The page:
BC Government Confuses Good Intentions with Science

Not impressed.

Should governments spend health care dollars on naturopathic medicine, acupuncture, and hypnotherapy, all in the name of “integrative” cancer care? If you live in British Columbia, your government has answered “yes”.

This past June the BC provincial government [pdf] announced new funding for five “integrative cancer care centres” in the province. The private provider, Inspire Health, calls itself “a world leader in providing cancer care programs” and says that their goal is “providing access to integrative care for all British Columbians living with cancer – a first in the world”. They claim to “[combine] nutrition, exercise, and stress management programs with standard cancer treatment to promote an overall healthier lifestyle, which is proven to lead to better patient outcomes and cancer survival rates” [emphasis added].

What is “integrative” oncology (cancer care)? Dr. David Gorski, an oncologist and editor at Science-Based Medicine describes it thusly:

The claim behind “integrative oncology” is that it is “integrating the best of science-based and ‘alternative’ medicine,” but in reality all too often it is “integrating” quackery with science-based medicine. … “integrative oncology” rebrands modalities that have no reason not to be counted as part of science-based medicine as “alternative” or “integrative” … They then lump together pseudoscience like reiki and acupuncture with the rebranded modalities, such as herbal therapies.

Is that the case with Inspire Health? Yes. Inspire Health offers scientifically unproven healing modalities like naturopathic medicine, acupuncture, and hypnotherapy to people with cancer — now on the government dime. Standard cancer treatment, such as what is currently offered by the British Columbia Cancer Agency (BCCA), already incorporates nutrition, exercise, medical treatment, and stress management to optimize patient care. Where’s the evidence to suggest that Inspire Health, with it’s obsession with “toxins” and “natural” foods, offers any additional value to standard care and deserves funding over the BCCA?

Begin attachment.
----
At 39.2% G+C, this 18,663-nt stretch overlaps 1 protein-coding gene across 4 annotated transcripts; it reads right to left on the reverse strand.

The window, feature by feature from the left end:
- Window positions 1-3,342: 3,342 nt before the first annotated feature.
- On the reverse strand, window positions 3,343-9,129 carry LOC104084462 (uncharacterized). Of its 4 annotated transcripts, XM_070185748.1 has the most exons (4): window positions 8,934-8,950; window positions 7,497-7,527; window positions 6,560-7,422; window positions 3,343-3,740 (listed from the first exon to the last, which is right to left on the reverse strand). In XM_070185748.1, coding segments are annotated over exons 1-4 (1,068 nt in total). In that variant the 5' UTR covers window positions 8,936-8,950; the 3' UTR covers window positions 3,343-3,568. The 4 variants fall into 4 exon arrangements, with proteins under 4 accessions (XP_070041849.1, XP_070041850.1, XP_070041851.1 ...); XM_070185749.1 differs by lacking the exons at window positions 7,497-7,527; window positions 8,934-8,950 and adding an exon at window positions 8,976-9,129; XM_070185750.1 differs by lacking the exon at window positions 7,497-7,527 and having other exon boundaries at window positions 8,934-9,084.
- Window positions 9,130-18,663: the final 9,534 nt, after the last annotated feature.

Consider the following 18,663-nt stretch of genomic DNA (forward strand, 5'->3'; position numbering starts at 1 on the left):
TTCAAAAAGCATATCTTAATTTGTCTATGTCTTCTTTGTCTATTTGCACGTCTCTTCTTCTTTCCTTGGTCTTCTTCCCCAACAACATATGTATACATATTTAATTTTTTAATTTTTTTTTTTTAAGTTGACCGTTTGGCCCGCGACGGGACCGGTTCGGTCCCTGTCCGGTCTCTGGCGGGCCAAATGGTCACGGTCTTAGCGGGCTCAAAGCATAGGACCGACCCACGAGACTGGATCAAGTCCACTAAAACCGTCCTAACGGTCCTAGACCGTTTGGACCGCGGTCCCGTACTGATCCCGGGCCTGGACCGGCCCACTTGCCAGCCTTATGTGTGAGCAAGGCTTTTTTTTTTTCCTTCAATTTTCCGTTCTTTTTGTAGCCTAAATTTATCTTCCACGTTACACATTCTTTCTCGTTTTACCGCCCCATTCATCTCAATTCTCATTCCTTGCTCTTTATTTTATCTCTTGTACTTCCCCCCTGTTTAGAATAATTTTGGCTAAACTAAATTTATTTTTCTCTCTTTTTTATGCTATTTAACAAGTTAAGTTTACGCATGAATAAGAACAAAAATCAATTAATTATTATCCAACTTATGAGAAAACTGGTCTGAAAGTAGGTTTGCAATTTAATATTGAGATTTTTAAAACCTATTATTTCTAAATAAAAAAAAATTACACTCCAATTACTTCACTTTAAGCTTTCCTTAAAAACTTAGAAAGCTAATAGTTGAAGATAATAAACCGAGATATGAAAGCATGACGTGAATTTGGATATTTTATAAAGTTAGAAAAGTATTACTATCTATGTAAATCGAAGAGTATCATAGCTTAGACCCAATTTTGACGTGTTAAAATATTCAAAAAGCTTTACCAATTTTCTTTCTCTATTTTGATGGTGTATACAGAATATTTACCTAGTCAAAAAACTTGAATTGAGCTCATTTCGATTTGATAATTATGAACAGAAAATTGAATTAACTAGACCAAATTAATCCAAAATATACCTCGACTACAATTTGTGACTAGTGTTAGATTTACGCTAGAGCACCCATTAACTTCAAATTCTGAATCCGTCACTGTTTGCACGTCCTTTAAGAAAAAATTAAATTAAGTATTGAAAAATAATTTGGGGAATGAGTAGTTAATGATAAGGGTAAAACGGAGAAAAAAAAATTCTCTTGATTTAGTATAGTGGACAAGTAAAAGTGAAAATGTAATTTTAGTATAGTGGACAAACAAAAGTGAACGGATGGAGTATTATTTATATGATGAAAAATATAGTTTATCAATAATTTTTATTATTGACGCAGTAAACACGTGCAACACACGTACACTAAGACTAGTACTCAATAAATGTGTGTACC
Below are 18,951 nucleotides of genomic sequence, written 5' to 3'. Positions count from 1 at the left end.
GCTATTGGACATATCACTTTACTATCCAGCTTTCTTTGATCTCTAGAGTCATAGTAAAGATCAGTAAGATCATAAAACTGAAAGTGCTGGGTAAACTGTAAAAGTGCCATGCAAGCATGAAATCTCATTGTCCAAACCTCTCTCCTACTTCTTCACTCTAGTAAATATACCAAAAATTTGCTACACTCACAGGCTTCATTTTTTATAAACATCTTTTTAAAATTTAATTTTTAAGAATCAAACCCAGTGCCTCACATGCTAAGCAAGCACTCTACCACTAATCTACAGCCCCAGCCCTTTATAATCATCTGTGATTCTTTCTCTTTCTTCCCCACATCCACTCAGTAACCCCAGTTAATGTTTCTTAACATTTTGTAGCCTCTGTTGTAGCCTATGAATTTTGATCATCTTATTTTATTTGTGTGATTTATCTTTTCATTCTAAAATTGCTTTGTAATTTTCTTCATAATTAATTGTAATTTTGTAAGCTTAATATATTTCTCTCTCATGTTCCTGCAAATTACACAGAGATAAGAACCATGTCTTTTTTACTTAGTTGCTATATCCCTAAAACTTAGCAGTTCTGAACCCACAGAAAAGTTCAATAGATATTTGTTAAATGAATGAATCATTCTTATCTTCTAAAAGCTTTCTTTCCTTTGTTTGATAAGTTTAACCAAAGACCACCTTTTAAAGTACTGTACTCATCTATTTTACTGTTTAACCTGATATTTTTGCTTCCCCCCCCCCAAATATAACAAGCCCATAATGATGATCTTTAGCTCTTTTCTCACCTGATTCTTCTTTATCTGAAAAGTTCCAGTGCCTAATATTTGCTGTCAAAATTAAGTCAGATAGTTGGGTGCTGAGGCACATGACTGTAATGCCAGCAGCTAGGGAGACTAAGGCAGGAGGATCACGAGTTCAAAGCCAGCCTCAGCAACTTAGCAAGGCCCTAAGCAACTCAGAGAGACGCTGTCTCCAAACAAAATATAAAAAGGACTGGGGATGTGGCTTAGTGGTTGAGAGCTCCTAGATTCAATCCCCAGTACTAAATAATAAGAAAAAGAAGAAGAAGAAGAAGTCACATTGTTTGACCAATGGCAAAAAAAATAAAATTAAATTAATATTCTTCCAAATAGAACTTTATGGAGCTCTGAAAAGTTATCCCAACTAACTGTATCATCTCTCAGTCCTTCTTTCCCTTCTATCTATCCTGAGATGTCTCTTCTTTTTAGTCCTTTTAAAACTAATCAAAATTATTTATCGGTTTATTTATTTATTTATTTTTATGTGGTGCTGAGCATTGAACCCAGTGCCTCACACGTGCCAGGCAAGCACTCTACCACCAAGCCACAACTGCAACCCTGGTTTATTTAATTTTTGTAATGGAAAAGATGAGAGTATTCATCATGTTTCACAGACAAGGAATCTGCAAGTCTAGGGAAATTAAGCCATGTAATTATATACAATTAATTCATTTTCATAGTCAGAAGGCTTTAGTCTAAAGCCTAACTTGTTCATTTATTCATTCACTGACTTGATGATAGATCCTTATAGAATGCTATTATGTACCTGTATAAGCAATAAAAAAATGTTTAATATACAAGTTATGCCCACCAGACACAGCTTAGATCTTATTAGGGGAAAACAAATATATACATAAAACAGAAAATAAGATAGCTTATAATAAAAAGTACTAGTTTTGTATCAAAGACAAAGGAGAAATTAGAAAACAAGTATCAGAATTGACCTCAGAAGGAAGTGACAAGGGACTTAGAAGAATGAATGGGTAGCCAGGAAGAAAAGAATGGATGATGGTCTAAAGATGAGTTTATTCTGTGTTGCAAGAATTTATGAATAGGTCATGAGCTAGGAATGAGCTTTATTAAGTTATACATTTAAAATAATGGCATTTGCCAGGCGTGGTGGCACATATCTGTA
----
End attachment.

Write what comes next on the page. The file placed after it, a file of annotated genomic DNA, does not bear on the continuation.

Any program worth its salt evaluates its own programs and makes that data publicly available for peer and stakeholder review (you know, to “empower” and “inform” — buzzwords seen on Inspire Health’s website). With cancer, health outcomes and cost-effectiveness are particularly important endpoints. Unfortunately, there currently is no objective proof of improved outcomes and survival rates in the years Inspire Health has been active because they are currently relying on unfinished and unpublished studies. The apparent absence/non-completion of these critical components implies that government endorsement and expansion of Inspire Health is premature at best — though premature endorsement of CAM-based treatments wouldn’t be a first in BC.

Hopefully this data will be publicized shortly. Ideally, Inspire Health has kept careful statistics to separate outcomes based on modality, otherwise they risk over/under-estimating the effectiveness of CAM or science-based medicine when they do finally publish their results. Without this separation, they also risk the inappropriate allocation of funds — every dollar Inspire Health spends on an unproven modality like acupuncture (and spend they do, as is apparent in their literature) is a dollar that could be spent on science-based treatment and prevention. For example, the Integrated Cancer Care Guide [pdf] (found here) runs the gambit from toxins paranoia to the naturalistic fallacy among these care plan components:

“Guide to: Self-Care, Healthful Nutrition, Exercise, Vitamins, Supplements, and Complementary Medical Therapies.”